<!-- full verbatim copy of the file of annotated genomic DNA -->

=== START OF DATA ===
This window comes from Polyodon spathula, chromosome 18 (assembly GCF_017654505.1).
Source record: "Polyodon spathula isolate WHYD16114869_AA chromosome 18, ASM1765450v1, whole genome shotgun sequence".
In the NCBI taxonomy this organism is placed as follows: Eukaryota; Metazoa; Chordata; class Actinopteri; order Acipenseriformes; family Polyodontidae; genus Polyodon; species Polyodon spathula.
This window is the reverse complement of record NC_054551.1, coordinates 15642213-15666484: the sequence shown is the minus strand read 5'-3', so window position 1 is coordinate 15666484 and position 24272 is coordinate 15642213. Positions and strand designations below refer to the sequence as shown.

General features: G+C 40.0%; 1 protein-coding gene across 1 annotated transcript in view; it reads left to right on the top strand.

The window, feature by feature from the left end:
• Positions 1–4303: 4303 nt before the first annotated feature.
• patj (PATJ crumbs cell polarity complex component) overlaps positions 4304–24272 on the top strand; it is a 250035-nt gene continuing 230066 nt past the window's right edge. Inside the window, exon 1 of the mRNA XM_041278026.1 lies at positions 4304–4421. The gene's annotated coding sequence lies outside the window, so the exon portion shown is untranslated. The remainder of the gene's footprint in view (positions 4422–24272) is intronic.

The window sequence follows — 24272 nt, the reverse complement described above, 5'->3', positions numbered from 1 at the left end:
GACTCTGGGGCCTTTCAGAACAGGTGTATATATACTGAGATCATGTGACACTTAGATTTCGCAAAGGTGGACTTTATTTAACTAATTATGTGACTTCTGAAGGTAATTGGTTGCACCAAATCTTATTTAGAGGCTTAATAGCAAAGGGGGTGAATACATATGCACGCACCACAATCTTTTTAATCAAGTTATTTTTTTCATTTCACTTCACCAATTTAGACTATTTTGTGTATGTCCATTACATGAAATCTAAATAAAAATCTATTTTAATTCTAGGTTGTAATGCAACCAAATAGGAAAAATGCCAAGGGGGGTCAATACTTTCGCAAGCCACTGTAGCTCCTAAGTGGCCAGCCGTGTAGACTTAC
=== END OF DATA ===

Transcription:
This window comes from Polyodon spathula, chromosome 18 (assembly GCF_017654505.1).
Source record: "Polyodon spathula isolate WHYD16114869_AA chromosome 18, ASM1765450v1, whole genome shotgun sequence".
In the NCBI taxonomy this organism is placed as follows: Eukaryota; Metazoa; Chordata; class Actinopteri; order Acipenseriformes; family Polyodontidae; genus Polyodon; species Polyodon spathula.
This window is the reverse complement of record NC_054551.1, coordinates 15642213-15666484: the sequence shown is the minus strand read 5'-3', so window position 1 is coordinate 15666484 and position 24272 is coordinate 15642213. Positions and strand designations below refer to the sequence as shown.

General features: G+C 40.0%; 1 protein-coding gene across 1 annotated transcript in view; it reads left to right on the top strand.

The window, feature by feature from the left end:
• Positions 1–4303: 4303 nt before the first annotated feature.
• patj (PATJ crumbs cell polarity complex component) overlaps positions 4304–24272 on the top strand; it is a 250035-nt gene continuing 230066 nt past the window's right edge. Inside the window, exon 1 of the mRNA XM_041278026.1 lies at positions 4304–4421. The gene's annotated coding sequence lies outside the window, so the exon portion shown is untranslated. The remainder of the gene's footprint in view (positions 4422–24272) is intronic.

The window sequence follows — 24272 nt, the reverse complement described above, 5'->3', positions numbered from 1 at the left end:
GACTCTGGGGCCTTTCAGAACAGGTGTATATATACTGAGATCATGTGACACTTAGATTTCGCAAAGGTGGACTTTATTTAACTAATTATGTGACTTCTGAAGGTAATTGGTTGCACCAAATCTTATTTAGAGGCTTAATAGCAAAGGGGGTGAATACATATGCACGCACCACAATCTTTTTAATCAAGTTATTTTTTTCATTTCACTTCACCAATTTAGACTATTTTGTGTATGTCCATTACATGAAATCTAAATAAAAATCTATTTTAATTCTAGGTTGTAATGCAACCAAATAGGAAAAATGCCAAGGGGGGTCAATACTTTCGCAAGCCACTGTAGCTCCTAAGTGGCCAGCCGTGTAGACTTAC